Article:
Indianapolis Public Schools has started the tricky work of navigating how it might partner with charter school groups to run some of its schools.
It’s uncharted territory, with lots of unanswered questions like how school accountability would work, teachers would be paid and students would learn differently. Those and other questions stymied any thought of trying a new partnership this school year. But IPS could try to use a new law encouraging the district to pair up with charter schools for 2015-16.
In fact, the IPS school board has begun discussion of a district-wide policy for working with charter school groups or other outsiders who want to try their hand at running a district school.
Superintendent Lewis Ferebee and board members said they are open to trying a charter school or other partnership. A school board committee met Wednesday to talk through how the district might prepare for issues that could arise should the board decide to give it a try.
“We do have a number of people that have expressed interest,” Ferebee said. “The first person to jump in the pool is one we’ll go slow with to make sure we’ve thought through all the details. It would likely be someone that we have a relationship with, but it could be someone totally new. We don’t know.”
Ferebee, who joined IPS last September, worked with legislators to draft the bill this spring giving IPS the ability to hand over empty buildings for charter schools to use, or to hire other outsiders to manage an school.
“Very early on it was made very clear to me from our governance team that were was an interest in promoting autonomy,” Ferebee said. “To move where we want to be financially, we will have to look at how we utilize our facilities.”
Accountability for potential partner schools is a key question. The district already has four schools that were taken over by the state and handed off to be run independent of IPS by outside by charter school organizations, and there has been considerable debate before the Indiana State Board of Education about whether that approach is working. The takeover schools have seen modest test score gains over two years and relations with IPS, at times, have been strained.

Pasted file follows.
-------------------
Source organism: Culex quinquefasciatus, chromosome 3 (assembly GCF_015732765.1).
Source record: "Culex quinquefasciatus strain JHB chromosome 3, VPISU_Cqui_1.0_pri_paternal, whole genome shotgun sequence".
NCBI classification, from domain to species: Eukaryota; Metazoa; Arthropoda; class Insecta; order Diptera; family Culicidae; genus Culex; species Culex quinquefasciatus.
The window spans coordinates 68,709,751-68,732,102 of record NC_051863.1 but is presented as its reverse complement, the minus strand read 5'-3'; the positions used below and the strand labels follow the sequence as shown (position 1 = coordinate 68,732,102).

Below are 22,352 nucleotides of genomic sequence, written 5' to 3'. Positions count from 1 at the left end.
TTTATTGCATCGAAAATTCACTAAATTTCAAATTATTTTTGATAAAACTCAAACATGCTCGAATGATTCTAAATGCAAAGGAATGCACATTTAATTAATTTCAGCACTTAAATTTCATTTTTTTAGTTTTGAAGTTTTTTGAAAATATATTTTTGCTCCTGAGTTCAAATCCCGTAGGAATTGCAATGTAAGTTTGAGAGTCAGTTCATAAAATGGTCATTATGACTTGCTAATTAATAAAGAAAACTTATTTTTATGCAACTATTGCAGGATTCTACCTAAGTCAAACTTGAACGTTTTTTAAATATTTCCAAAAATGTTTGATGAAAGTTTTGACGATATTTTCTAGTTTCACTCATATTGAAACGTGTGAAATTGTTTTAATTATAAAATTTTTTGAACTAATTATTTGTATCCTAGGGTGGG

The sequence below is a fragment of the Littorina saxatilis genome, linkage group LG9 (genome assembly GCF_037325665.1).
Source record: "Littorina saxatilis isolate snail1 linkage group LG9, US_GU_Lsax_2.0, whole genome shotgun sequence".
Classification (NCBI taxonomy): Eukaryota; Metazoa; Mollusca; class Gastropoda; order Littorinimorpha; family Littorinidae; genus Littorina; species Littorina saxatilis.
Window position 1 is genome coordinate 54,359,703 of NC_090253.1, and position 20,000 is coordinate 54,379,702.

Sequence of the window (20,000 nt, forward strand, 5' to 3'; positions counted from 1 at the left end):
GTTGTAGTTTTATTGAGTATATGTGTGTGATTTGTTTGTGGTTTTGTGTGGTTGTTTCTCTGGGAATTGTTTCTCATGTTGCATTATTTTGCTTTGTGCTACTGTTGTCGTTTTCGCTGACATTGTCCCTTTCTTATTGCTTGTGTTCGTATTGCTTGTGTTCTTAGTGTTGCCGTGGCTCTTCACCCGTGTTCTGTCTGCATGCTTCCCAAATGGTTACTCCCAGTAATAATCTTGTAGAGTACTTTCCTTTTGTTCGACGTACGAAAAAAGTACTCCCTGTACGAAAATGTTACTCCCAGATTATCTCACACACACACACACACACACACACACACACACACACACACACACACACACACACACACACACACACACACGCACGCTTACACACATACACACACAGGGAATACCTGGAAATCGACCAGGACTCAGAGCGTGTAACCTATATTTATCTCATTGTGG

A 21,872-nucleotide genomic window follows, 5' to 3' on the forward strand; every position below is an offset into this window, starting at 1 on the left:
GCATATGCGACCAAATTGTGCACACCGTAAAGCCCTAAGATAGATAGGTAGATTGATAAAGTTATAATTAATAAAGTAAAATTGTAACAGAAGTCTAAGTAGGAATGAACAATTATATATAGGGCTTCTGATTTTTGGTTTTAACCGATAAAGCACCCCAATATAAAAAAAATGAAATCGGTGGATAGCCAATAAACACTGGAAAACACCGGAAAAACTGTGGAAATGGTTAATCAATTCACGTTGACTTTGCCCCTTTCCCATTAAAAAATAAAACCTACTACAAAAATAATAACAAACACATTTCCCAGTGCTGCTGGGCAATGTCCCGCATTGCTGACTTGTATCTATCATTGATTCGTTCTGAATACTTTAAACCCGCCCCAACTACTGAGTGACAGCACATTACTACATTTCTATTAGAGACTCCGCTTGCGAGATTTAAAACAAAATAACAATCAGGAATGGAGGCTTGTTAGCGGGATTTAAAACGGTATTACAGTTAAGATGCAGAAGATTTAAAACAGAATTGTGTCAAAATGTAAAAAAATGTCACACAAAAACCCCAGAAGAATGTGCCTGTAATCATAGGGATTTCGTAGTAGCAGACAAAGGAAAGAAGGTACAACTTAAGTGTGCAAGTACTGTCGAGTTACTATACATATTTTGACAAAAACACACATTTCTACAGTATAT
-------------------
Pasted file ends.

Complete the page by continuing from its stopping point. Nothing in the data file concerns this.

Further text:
Two other low-performing IPS schools were assigned “lead partners,” organizations that don’t run the schools but offer support and advice to the principals and staff.
IPS would only want outside partners that it was confident would improve its schools, Ferebee said.
“We would be looking for individuals with a proven track for turnaround,” he said.
Teacher compensation, seniority and hiring is another area of concern for board members.
For example, some worried it could create problems if teachers were paid much more or much less by an outside group compared with other IPS teachers.
Ferebee told board members that the district could decide how much a group could deviate from the district’s pay scale.
“We could give a provider complete autonomy and flexibility, or we could set guidelines,” Ferebee said.
The district has begun negotiations on a new contract with its teachers union. The new law allowing partnerships permits the outside groups running IPS schools to hire teachers separately under their own wage scale, separate from the seniority-based pay guidelines the district’s union contract specifies.
The committee meets monthly. The next meeting is Sept. 10.